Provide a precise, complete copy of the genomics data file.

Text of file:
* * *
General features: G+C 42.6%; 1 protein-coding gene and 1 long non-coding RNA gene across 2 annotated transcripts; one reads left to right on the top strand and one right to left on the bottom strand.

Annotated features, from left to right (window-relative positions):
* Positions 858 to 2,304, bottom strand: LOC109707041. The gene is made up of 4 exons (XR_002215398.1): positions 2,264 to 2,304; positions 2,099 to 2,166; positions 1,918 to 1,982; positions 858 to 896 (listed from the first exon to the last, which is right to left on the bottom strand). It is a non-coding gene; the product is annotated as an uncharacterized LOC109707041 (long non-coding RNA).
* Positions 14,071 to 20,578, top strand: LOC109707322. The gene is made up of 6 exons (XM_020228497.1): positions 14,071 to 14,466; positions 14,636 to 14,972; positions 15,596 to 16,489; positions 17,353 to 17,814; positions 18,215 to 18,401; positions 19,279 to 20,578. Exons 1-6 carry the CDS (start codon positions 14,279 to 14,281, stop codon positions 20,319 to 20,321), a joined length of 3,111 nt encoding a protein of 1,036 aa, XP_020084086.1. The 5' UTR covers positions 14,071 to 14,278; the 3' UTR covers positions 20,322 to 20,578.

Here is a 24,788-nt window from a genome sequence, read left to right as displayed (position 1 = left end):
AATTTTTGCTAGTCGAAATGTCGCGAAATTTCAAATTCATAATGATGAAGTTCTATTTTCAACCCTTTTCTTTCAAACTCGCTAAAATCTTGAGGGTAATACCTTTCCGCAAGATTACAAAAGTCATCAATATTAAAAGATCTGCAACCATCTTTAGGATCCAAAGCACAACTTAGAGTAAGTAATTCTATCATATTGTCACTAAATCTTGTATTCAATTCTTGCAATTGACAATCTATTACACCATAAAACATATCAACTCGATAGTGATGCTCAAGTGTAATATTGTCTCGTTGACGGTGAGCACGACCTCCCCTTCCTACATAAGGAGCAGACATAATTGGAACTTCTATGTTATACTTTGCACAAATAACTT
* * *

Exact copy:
General features: G+C 42.6%; 1 protein-coding gene and 1 long non-coding RNA gene across 2 annotated transcripts; one reads left to right on the top strand and one right to left on the bottom strand.

Annotated features, from left to right (window-relative positions):
* Positions 858 to 2,304, bottom strand: LOC109707041. The gene is made up of 4 exons (XR_002215398.1): positions 2,264 to 2,304; positions 2,099 to 2,166; positions 1,918 to 1,982; positions 858 to 896 (listed from the first exon to the last, which is right to left on the bottom strand). It is a non-coding gene; the product is annotated as an uncharacterized LOC109707041 (long non-coding RNA).
* Positions 14,071 to 20,578, top strand: LOC109707322. The gene is made up of 6 exons (XM_020228497.1): positions 14,071 to 14,466; positions 14,636 to 14,972; positions 15,596 to 16,489; positions 17,353 to 17,814; positions 18,215 to 18,401; positions 19,279 to 20,578. Exons 1-6 carry the CDS (start codon positions 14,279 to 14,281, stop codon positions 20,319 to 20,321), a joined length of 3,111 nt encoding a protein of 1,036 aa, XP_020084086.1. The 5' UTR covers positions 14,071 to 14,278; the 3' UTR covers positions 20,322 to 20,578.

Here is a 24,788-nt window from a genome sequence, read left to right as displayed (position 1 = left end):
AATTTTTGCTAGTCGAAATGTCGCGAAATTTCAAATTCATAATGATGAAGTTCTATTTTCAACCCTTTTCTTTCAAACTCGCTAAAATCTTGAGGGTAATACCTTTCCGCAAGATTACAAAAGTCATCAATATTAAAAGATCTGCAACCATCTTTAGGATCCAAAGCACAACTTAGAGTAAGTAATTCTATCATATTGTCACTAAATCTTGTATTCAATTCTTGCAATTGACAATCTATTACACCATAAAACATATCAACTCGATAGTGATGCTCAAGTGTAATATTGTCTCGTTGACGGTGAGCACGACCTCCCCTTCCTACATAAGGAGCAGACATAATTGGAACTTCTATGTTATACTTTGCACAAATAACTT